Green cities eat and drink pollution
It is great to see two stories this week envisaging innovative ways of urban living, and both at such different scales. At one extreme is the plan to build the world’s first ‘pollution-eating’ city in China – the ‘Forest City’ in Luizhou. The spectacular plans involve buildings covered in 40,000 trees and almost a million other plants. It is predicted that up to 30,000 people will eventually live in the city. According to reports, the plant life is expected to absorb almost 10,000 tonnes of carbon dioxide and 57 tonnes of pollutants per year and produce 900 tonnes of oxygen a year. The design is the brainchild of architect Stefano Boeri who has experience of developing nature-based buildings, including a ‘Vertical Forest’ of 900 trees in Milan.
At the local scale, the Hampton Court Flower Show has showcased a garden project that seeks to insert a ‘slice’ of forest into the urban landscape; using native species such as hawthorn and crab apples, ‘London Glades’ attempts to mimic the forest ecosystem within the city. It even includes mounds of rotting wood, so important for biodiversity, but so often seen in negative terms as ‘messy’ by the public. Regeneration of industrial sites is at the heart of several of the gardens, including Martyn Wilson’s, who seeks to inspire people to appreciate the way nature re-claims abandoned land.
Greening the city is an idea on the rise. Green roofs and even green walls are becoming commonplace in our cities. Areas of amenity grass with low biodiversity value are being replaced by herb rich wildflower meadows – good on the eye and great for wildlife. Many districts in the UK are adopting ‘green infrastructure’ projects, in which the need to link green patches is recognised and habitat corridors and stepping stones are created across towns and cities, using abandoned railway lines, ‘wilding’ road verges and encouraging businesses to get involved.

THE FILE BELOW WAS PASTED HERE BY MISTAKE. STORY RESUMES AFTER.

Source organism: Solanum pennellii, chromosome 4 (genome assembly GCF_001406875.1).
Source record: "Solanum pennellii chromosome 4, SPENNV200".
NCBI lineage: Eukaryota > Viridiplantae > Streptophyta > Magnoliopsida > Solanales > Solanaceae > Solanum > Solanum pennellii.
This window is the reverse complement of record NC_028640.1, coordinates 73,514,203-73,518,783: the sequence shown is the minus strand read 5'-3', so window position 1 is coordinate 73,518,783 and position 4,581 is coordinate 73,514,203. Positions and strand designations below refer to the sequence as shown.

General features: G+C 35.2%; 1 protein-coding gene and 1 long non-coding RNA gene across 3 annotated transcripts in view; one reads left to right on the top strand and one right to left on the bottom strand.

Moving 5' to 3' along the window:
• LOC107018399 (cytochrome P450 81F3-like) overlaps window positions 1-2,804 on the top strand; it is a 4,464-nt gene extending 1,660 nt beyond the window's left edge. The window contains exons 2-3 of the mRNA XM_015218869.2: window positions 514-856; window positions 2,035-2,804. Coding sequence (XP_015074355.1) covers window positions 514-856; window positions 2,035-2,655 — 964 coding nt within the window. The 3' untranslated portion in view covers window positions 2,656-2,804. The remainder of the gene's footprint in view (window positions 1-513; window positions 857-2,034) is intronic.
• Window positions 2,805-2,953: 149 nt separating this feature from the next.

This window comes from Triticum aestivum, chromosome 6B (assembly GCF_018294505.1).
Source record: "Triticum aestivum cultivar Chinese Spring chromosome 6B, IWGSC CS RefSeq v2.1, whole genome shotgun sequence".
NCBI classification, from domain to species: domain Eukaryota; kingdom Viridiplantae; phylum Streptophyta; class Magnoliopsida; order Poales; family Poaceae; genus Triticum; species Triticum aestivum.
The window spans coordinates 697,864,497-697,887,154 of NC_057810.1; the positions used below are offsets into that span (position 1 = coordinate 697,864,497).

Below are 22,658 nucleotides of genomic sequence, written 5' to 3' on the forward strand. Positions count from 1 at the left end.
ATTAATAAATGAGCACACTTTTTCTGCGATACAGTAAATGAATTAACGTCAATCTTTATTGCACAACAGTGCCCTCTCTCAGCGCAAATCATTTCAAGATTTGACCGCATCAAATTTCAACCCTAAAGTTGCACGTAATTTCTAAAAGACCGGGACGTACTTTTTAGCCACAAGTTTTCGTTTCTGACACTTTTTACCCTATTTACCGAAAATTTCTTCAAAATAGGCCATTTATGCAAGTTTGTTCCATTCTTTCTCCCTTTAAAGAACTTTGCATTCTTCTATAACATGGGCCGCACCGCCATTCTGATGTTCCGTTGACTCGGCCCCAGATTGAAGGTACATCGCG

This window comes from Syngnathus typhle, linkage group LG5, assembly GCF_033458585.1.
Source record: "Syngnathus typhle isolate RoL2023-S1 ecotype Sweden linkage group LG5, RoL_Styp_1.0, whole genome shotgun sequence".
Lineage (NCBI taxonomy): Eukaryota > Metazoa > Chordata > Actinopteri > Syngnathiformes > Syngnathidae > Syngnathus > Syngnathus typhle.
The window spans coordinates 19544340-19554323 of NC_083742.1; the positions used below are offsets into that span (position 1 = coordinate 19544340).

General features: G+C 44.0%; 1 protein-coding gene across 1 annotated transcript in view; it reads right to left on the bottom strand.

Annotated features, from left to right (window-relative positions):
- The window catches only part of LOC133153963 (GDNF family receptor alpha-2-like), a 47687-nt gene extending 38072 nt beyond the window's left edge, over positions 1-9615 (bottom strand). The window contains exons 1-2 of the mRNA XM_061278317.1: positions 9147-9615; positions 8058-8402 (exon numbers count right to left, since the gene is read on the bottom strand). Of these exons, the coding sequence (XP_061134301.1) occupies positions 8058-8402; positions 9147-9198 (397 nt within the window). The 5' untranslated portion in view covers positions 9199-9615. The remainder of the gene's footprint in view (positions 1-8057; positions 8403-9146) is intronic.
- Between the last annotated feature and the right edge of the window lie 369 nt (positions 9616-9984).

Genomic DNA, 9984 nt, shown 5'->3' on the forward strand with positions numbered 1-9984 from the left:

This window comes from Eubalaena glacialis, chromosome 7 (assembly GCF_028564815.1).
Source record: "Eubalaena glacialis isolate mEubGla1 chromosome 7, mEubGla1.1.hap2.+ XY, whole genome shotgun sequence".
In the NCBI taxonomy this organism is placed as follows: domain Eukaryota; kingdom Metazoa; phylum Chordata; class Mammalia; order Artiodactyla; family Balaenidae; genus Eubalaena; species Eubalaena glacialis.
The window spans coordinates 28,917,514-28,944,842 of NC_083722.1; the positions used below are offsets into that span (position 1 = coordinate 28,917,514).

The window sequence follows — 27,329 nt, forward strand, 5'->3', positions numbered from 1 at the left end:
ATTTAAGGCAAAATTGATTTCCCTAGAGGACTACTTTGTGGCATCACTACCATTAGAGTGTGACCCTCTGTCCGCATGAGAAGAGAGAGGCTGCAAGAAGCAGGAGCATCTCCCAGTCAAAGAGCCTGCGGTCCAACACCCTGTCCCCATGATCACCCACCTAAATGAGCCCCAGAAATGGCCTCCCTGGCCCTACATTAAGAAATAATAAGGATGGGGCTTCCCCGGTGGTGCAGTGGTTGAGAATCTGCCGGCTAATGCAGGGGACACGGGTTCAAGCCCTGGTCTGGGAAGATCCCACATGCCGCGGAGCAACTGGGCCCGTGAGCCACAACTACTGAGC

Canterbury Christ Church University is part of this movement, seeking to use its green spaces – ‘pocket habitats’ – to best effect. Our ‘bioversity initiative’ has created habitat patches of value in themselves, but which also act as ‘stepping-stones’ to other green areas across the city. The university’s initiative includes wildflower patches, designed to help important pollinators such as bumblebees and hoverflies to move across the city, an orchard of rare apple varieties and Kentish cobnuts, as well as its own hop garden – supplying the key ingredient for the university’s green hop ‘Green Chapel Ale’!
Peter Vujakovic is Professor of Geography in the School of Human and Life Sciences and is Chair of the University’s Biodiversity Working Group. He lectures on green infrastructure within the Geography and Environmental Sciences degree programmes and has published research on landscape and ecology.